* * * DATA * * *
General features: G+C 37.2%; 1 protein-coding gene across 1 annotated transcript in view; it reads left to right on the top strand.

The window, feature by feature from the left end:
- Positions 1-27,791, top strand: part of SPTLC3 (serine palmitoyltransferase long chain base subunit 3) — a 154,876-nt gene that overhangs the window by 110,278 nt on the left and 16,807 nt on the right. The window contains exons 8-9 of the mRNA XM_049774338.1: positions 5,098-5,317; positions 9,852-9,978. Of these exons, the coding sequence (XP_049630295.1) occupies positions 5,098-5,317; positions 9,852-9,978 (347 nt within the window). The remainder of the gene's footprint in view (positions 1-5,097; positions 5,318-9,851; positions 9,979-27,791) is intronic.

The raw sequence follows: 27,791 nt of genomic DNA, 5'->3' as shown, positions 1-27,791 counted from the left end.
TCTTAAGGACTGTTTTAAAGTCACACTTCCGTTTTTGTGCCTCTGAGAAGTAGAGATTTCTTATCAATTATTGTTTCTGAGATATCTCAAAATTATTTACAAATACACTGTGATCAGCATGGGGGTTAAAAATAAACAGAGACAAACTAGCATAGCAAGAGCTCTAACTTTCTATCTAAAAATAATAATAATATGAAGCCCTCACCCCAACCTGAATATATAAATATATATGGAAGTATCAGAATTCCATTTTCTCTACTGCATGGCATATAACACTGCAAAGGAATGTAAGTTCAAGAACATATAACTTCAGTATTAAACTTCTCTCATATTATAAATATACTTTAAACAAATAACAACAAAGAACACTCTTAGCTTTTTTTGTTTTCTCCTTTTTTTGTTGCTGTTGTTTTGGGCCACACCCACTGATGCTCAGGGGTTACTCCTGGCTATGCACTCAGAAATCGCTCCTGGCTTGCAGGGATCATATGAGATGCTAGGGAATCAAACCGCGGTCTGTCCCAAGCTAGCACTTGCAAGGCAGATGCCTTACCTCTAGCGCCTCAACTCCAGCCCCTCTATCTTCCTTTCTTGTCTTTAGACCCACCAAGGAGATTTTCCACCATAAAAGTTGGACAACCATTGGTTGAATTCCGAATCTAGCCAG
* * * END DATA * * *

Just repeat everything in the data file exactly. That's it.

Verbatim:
General features: G+C 37.2%; 1 protein-coding gene across 1 annotated transcript in view; it reads left to right on the top strand.

The window, feature by feature from the left end:
- Positions 1-27,791, top strand: part of SPTLC3 (serine palmitoyltransferase long chain base subunit 3) — a 154,876-nt gene that overhangs the window by 110,278 nt on the left and 16,807 nt on the right. The window contains exons 8-9 of the mRNA XM_049774338.1: positions 5,098-5,317; positions 9,852-9,978. Of these exons, the coding sequence (XP_049630295.1) occupies positions 5,098-5,317; positions 9,852-9,978 (347 nt within the window). The remainder of the gene's footprint in view (positions 1-5,097; positions 5,318-9,851; positions 9,979-27,791) is intronic.

The raw sequence follows: 27,791 nt of genomic DNA, 5'->3' as shown, positions 1-27,791 counted from the left end.
TCTTAAGGACTGTTTTAAAGTCACACTTCCGTTTTTGTGCCTCTGAGAAGTAGAGATTTCTTATCAATTATTGTTTCTGAGATATCTCAAAATTATTTACAAATACACTGTGATCAGCATGGGGGTTAAAAATAAACAGAGACAAACTAGCATAGCAAGAGCTCTAACTTTCTATCTAAAAATAATAATAATATGAAGCCCTCACCCCAACCTGAATATATAAATATATATGGAAGTATCAGAATTCCATTTTCTCTACTGCATGGCATATAACACTGCAAAGGAATGTAAGTTCAAGAACATATAACTTCAGTATTAAACTTCTCTCATATTATAAATATACTTTAAACAAATAACAACAAAGAACACTCTTAGCTTTTTTTGTTTTCTCCTTTTTTTGTTGCTGTTGTTTTGGGCCACACCCACTGATGCTCAGGGGTTACTCCTGGCTATGCACTCAGAAATCGCTCCTGGCTTGCAGGGATCATATGAGATGCTAGGGAATCAAACCGCGGTCTGTCCCAAGCTAGCACTTGCAAGGCAGATGCCTTACCTCTAGCGCCTCAACTCCAGCCCCTCTATCTTCCTTTCTTGTCTTTAGACCCACCAAGGAGATTTTCCACCATAAAAGTTGGACAACCATTGGTTGAATTCCGAATCTAGCCAG